- The Washington Times - Thursday, March 15, 2001

Secretary of State Colin Powell yesterday warned Russia that its planned arms and nuclear power deals with Iran could jeopardize its support in the West.
Saying the Bush administration intends a "realistic approach" to Moscow, Mr. Powell said at a Senate hearing that he will raise U.S. complaints forcefully with Russian officials over the Iran deals.
"If Russia wants a better relationship with the United States and the West … we have to be concerned when we see suggestions that they may be investing in weapons sales with regimes such as Iran," Mr. Powell told the Senate Budget Committee.
Mr. Powell and National Security Adviser Condoleezza Rice met separately yesterday with Sergei Ivanov, top security adviser to Russian President Vladimir Putin. Mr. Ivanov is the highest-ranking Russian official to visit Washington since President Bush took office Jan. 20.
Mr. Ivanov talked with Miss Rice for more than two hours at the White House, then met with Mr. Powell. An administration official, speaking on background, called the discussions "very constructive and businesslike."
Emerging from his meeting with the secretary of state, Mr. Ivanov said U.S. fears that Russia is selling Iran nuclear weapon technology or weapons of mass destruction are misplaced.
"In fact, there are no arms deals with Iran so far, but we discussed the possible future contracts of conventional weapons being sold by Russia to Iran and they are all legitimate," Mr. Ivanov told reporters outside the State Department.
The Bush administration repeatedly has expressed unhappiness with Russia's expanding military ties with Tehran, underscored by this week's warm summit in Moscow between Mr. Putin and Iranian President Mohammed Khatami. The sales of advanced conventional weapons and sensitive technology to Iran could have "serious ramifications," State Department spokesman Richard Boucher said Tuesday.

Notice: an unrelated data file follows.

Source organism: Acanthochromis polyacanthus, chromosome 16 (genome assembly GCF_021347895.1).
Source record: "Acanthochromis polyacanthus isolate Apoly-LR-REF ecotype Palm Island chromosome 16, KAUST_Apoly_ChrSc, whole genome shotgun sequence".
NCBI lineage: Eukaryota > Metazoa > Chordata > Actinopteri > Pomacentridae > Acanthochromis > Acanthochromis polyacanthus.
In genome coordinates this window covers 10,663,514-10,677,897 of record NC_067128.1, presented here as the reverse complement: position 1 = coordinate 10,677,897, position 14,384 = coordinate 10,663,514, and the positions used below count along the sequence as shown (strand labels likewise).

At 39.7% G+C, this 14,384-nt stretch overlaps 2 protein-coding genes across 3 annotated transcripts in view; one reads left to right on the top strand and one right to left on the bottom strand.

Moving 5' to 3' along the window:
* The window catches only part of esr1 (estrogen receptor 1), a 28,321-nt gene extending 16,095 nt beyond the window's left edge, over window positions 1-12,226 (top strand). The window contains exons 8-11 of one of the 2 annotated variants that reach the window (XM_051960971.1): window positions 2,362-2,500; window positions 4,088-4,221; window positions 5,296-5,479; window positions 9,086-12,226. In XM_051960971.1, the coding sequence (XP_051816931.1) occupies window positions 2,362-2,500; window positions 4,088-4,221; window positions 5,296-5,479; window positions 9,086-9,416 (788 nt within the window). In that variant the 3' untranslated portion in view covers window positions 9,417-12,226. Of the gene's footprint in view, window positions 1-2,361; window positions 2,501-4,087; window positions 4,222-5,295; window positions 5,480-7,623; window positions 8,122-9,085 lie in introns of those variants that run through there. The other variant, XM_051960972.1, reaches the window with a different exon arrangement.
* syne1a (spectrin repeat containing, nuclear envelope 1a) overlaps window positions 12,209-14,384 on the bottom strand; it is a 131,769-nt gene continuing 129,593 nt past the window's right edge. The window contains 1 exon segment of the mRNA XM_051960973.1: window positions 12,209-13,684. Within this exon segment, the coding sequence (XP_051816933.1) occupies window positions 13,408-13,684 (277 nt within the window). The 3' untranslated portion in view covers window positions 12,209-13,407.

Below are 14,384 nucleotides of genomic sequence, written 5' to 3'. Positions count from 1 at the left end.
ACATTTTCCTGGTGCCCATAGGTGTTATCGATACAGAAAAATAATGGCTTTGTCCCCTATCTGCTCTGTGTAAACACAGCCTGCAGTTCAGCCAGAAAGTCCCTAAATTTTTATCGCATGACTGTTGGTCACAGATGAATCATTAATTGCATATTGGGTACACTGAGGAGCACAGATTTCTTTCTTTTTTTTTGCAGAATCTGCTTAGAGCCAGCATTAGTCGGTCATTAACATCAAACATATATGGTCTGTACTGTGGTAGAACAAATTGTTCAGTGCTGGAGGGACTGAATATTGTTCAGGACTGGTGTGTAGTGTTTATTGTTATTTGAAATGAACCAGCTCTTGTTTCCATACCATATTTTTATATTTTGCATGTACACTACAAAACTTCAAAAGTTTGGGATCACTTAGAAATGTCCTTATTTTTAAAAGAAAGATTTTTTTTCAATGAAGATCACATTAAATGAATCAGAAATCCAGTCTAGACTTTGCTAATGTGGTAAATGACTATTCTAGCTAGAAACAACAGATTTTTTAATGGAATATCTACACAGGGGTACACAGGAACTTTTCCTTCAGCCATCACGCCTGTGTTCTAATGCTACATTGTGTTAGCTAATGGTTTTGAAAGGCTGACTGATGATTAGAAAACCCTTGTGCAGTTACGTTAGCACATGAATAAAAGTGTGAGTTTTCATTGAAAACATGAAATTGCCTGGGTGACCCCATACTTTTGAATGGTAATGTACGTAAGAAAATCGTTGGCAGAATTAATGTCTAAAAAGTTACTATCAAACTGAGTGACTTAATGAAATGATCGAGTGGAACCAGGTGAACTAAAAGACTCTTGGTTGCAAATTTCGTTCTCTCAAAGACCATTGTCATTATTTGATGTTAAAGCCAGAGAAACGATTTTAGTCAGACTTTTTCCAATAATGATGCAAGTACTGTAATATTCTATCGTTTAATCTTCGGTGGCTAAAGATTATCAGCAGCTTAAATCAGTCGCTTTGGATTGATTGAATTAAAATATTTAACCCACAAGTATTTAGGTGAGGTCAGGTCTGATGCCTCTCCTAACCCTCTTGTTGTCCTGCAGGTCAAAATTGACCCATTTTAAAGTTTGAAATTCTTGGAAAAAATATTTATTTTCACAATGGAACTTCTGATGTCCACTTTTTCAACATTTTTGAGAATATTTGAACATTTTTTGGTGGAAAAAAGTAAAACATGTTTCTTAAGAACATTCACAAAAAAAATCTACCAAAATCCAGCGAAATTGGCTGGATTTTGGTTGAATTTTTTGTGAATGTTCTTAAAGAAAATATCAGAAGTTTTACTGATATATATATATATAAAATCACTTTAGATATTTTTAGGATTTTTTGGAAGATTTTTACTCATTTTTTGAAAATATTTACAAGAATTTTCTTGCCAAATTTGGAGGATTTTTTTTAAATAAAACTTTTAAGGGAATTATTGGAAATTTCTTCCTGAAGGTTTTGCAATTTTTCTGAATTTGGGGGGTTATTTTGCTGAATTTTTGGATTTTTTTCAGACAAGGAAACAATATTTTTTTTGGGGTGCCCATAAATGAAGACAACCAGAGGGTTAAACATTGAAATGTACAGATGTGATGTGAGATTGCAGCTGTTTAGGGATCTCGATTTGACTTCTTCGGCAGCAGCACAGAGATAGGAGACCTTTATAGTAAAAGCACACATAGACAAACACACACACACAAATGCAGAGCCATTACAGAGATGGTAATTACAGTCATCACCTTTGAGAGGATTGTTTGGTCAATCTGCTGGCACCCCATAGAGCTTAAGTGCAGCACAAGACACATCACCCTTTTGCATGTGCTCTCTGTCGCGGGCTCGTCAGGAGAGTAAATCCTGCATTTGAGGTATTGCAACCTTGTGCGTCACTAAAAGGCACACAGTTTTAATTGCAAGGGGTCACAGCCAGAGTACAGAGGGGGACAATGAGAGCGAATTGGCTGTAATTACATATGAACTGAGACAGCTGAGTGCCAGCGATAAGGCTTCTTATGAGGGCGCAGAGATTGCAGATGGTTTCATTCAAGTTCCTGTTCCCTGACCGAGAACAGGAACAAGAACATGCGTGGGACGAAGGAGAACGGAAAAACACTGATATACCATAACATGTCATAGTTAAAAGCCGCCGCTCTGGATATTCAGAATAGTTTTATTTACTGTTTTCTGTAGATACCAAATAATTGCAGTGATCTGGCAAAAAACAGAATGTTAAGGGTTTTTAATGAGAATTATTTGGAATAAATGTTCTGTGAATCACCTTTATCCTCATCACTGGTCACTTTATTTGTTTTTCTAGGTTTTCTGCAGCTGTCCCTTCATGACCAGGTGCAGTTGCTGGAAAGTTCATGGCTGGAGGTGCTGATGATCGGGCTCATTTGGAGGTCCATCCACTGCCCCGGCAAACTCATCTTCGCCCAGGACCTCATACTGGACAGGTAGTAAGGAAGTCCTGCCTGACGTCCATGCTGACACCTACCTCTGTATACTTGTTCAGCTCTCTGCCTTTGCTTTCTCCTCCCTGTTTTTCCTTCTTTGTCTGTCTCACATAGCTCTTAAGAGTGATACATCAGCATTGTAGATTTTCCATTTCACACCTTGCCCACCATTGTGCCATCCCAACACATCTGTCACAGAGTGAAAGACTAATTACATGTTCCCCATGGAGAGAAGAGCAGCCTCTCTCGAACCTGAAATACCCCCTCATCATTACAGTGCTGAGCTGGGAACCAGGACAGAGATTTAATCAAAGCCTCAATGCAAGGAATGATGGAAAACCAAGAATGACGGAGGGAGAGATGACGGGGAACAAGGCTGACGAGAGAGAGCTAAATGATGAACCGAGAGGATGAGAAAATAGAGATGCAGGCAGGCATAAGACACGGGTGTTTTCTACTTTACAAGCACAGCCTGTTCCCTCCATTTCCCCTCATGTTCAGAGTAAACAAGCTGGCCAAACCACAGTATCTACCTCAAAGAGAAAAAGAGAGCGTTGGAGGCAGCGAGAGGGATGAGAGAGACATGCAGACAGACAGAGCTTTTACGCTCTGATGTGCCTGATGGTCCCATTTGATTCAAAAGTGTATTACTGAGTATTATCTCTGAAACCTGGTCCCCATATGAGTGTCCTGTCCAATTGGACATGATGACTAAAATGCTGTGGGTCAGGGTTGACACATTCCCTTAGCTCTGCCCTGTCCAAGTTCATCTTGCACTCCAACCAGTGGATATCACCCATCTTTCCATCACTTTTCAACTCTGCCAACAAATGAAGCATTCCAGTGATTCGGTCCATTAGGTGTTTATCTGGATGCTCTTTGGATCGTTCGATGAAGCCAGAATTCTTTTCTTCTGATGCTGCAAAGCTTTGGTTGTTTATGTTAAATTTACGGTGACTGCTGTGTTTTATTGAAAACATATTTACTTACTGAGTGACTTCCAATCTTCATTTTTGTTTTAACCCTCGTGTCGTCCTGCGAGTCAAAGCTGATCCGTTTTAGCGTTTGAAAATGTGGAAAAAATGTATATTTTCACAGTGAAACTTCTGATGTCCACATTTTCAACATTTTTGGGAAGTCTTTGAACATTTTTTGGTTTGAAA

Russia has brushed aside U.S. criticisms. Mehdi Safari, Iran's ambassador to Moscow, said last month that Iran plans to purchase approximately $7 billion in arms from Russia over the next several years.
The administration official, speaking on background, said he knew of no overall review of U.S. aid programs to Russia, but Mr. Powell said yesterday the lavish bilateral and multilateral support Russia received in the early days of the Clinton administration are over.
"Our goal should not be to make Russia our best friend, or to make it our enemy again," Mr. Powell told the Budget Committee. "We should help it through our example, through support where support is merited, but not by throwing money down on programs that don't make sense."
Mr. Powell said Russia's diplomatic and financial investment in Iran, which the United States considers a "rogue state" and a sponsor of terrorists, resembled the failed support the old Soviet Union gave to undemocratic regimes during the Cold War.
"The old Soviet Union wasted decades of treasure investing in regimes that had no future," Mr. Powell said. "It's a lesson they should have learned that it would not be wise to invest in regimes that are not following accepted standards of international behavior."
But Senate Budget Committee Chairman Pete V. Domenici, New Mexico Republican, said Russia's domestic economic woes would make it hard for the United States to constrain Moscow's foreign arms sales.
"I don't know whether you can say to a country that is having an awful time meeting its obligations that we, America, want you to behave a certain way even if it means you get no resources for your regime," Mr. Domenici said.
One proposed budget cut outlined by Mr. Powell could have a direct impact on a key Russian sector, a leading Russian oil executive said this week.
Mr. Bush's budget calls for a 21 percent cut in the Export-Import Bank, which provides loan guarantees for U.S. businesses investing in risky overseas markets.
Simon Kukes, president of Tyumen Oil Co., Russia's fourth-largest oil company and a recipient of Ex-Im guarantees in the past, said the cuts would cripple U.S. oil companies seeking Russian partners and clear the way for European and Chinese rivals.
"This is not charity money," Mr. Kukes said during a Washington visit. "It's a signal of stability. Reversing these cuts is the best thing the Bush administration could do."

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